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After I was done with my month long credit card applications to establish a credit history, I read and discussed more on how to build a good credit history.

During my conversations, I spoke with a loan officer at a credit union who told me that any lender can see my complete history with a soft pull.

He proceeded to do a soft pull with my SSN number and showed me the screen he had in front of me and I could see not only my history, but well grouped summary of it, broken down into four sections per category.

Since he was a new hire, he was not very sure how a hard pull is different but told me they show the same information.

Why is that so and are the reports obtained via a hard pull different from a soft pull?

It does not make sense to have two different reports, and if they are the same, why do lenders do a hard pull when I initiate a credit application when they can do a soft pull to make the same decision?

Does the hard pull serve only as a notice to other lenders that it was initiated by you and not by the lender or are there differences, in reality?

8

Hard pull is made per your request when you apply for credit. Soft pull is made for many reasons, but not when you're applying for credit.

So the point is to report your credit application.

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    So it's just a technicality. A hard pull is basically a lender saying "Hey, I am going to put a flag on your record that you explicitly asked for credit from me", but they yield the same report. – f1StudentInUS Oct 21 '11 at 0:18
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    Exactly. Because your credit application is a significant piece of information for the short term. – littleadv Oct 21 '11 at 0:29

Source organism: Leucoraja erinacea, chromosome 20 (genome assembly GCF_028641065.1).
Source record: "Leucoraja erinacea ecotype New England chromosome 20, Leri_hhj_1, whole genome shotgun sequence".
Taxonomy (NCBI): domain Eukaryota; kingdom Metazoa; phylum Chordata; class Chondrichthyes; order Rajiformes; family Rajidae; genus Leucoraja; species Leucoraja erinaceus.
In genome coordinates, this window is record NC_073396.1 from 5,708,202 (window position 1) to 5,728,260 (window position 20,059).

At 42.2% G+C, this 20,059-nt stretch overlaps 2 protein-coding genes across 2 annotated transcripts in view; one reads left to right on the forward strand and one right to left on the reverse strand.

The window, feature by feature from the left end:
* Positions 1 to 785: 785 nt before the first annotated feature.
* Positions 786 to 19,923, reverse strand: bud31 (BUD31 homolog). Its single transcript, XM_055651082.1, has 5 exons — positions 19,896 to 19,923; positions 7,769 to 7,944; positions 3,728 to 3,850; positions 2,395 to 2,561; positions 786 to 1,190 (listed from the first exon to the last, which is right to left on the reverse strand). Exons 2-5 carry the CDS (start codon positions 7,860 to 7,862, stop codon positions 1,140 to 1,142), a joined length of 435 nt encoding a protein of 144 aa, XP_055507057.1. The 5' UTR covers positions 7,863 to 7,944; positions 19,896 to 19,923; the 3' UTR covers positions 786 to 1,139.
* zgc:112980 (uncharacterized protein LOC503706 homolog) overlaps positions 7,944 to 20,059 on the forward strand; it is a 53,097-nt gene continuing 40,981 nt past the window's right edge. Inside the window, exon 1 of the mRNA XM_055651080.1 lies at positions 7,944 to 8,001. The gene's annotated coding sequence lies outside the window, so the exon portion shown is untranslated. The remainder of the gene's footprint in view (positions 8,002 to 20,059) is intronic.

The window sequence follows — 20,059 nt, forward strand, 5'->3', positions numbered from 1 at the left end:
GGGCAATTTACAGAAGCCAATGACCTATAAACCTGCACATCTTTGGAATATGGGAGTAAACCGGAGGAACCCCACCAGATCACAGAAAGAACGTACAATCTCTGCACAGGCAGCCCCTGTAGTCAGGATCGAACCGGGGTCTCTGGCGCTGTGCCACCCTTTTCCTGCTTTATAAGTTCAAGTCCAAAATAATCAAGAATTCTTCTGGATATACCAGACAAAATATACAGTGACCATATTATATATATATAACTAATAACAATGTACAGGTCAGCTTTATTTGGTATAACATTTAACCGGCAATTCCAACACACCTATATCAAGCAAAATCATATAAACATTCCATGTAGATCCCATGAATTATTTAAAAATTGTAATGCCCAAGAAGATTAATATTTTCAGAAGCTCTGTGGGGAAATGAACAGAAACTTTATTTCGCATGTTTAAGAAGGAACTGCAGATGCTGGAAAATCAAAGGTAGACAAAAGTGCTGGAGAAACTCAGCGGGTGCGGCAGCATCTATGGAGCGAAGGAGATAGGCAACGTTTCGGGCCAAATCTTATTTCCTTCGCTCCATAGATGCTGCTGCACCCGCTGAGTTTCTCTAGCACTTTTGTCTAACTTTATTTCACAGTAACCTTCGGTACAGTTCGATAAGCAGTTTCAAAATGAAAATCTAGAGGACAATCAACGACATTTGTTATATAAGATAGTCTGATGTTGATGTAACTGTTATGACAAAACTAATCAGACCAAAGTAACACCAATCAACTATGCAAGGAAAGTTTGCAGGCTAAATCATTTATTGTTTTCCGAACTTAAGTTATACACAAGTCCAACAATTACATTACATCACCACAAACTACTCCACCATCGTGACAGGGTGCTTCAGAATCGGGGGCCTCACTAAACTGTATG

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In terms of the information available on the report there isn't a difference between a hard and soft credit check.

Doing a hard pull when you request credit is part of the lender's agreement with the credit reporting agency. The purpose is to allow lenders to better understand the risk they are taking by lending to you. A person that has requested a dozen new credit cards is likely a higher risk than a person that has only opened one in the last year.

On a related note I wouldn't worry to much about having a few hard credit inquiries on your credit report they are only a couple of points each at most. Each of the 3 major credit bureaus has their own count and lenders typically only pull one so if had 10 hard pulls the lender would likely only see 3 of them.

3

What littleadv said, plus - the soft pull occurs when you pull your own reports (do it all you want, no impact) or when banks soft pull to prescreen a credit card or other loan offer to you.

  • Experian put a freeze on my record for using Quizzle! Odd. – f1StudentInUS Oct 21 '11 at 0:19
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    A note on pulling to many soft pulls. There is the risk of ending up with a split file if you go over board. There was a bug err a feature where certain bureaus software only held ~80 total credit pulls and so you could get rid of hard pulls by simply doing enough soft ones. Some people that used this feature ended up having their files split which can be a bit messy. – stoj Oct 22 '11 at 4:01

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